Messenger a foliar-applied product that enhances a plant's ability to ward off attacks by fungal organisms, has been registered by the California Department of Pesticide Regulation (CDPR) for use on strawberries for disease management.

The compound received federal EPA approval last April for full commercial use. It is produced and marketed by Eden Bioscience Corp., Bothell, Wash.

“We are very pleased to have received our first registration from CDPR for the use of Messenger on strawberries,” said Jerry Butler, president and chief executive officer of Eden Bioscience.

“Even though the registration was received late in the spring growing season, we began filling orders as soon as California-labeled product was available. With the strawberry registration now in place, we will file for registration in California for use of Messenger on other crops, beginning with grapes, tomatoes, and peppers.”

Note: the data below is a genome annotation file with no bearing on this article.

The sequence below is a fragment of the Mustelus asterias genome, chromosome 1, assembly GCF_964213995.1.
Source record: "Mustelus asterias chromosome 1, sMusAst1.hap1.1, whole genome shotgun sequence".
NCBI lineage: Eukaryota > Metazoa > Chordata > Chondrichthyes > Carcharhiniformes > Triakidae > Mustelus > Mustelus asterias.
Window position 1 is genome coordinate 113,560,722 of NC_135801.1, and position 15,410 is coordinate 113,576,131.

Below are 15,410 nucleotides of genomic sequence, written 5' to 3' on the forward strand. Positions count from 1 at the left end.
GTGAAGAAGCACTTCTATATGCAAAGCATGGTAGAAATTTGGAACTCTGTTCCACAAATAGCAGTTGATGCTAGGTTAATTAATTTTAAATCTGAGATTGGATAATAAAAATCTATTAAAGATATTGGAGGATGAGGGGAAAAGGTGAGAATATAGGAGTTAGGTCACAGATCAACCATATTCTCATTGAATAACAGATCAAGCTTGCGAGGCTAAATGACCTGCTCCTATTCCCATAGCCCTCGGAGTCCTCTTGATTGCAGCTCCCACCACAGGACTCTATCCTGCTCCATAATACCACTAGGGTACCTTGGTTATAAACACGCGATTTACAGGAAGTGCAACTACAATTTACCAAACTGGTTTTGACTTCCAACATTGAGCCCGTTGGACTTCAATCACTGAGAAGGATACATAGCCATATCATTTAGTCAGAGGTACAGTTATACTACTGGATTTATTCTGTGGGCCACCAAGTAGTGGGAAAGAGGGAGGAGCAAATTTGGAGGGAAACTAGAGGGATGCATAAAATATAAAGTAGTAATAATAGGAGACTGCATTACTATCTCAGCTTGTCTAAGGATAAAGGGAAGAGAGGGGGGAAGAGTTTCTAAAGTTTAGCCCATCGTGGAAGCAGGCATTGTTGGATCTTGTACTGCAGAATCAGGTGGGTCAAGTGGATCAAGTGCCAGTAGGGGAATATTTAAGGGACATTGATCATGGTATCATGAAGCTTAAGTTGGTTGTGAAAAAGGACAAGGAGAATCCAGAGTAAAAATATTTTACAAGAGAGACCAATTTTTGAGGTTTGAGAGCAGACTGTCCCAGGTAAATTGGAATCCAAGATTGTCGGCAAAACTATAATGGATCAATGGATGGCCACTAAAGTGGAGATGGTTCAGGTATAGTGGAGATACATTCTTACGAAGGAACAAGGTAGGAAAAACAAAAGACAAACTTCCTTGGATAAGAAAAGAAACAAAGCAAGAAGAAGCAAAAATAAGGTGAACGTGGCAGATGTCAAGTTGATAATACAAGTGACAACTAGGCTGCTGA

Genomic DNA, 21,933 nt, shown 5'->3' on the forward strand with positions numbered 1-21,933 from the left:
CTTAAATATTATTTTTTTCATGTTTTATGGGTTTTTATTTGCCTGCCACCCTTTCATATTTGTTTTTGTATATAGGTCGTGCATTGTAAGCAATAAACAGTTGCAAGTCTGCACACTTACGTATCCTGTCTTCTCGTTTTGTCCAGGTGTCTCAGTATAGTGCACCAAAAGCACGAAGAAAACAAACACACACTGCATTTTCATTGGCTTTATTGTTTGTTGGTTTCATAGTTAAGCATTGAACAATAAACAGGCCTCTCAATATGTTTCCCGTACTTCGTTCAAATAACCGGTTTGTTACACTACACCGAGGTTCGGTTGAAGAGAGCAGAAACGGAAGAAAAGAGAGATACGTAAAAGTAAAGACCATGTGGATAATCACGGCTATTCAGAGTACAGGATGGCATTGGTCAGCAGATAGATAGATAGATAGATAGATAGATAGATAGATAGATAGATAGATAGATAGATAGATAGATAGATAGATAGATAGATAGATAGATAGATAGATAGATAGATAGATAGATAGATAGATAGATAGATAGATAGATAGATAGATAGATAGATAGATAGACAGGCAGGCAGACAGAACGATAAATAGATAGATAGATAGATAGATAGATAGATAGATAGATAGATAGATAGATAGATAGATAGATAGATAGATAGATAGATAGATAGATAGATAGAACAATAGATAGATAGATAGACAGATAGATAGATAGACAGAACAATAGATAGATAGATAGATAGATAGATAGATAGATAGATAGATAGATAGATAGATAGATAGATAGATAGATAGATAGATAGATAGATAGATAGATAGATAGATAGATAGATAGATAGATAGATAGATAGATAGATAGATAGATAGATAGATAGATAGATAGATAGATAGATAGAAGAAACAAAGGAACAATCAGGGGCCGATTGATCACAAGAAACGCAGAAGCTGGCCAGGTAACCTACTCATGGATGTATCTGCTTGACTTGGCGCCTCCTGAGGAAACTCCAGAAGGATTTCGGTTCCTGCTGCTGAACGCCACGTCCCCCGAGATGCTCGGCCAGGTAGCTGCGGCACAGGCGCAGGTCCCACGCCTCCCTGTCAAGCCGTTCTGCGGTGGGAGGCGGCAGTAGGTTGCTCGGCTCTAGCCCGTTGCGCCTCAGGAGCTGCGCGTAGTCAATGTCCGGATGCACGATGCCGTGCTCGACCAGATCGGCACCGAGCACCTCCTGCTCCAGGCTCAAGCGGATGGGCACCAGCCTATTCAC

The active ingredient in Messenger is based on a naturally occurring protein called harpin. Foliar applications of Messenger trigger natural defense systems in the plant to protect against disease, which in turn leads to improved crop yield, post-harvest fruit quality and higher value fruit, according to the company.

Messenger has low use rates and does not disrupt predatory mites or beneficial insects, including honeybees. Moreover, it is virtually non-toxic, leaves no detectable residue on treated crops, and poses no threat to the environment. The field re-entry period is re-entered in four hours, and there is no pre-harvest interval.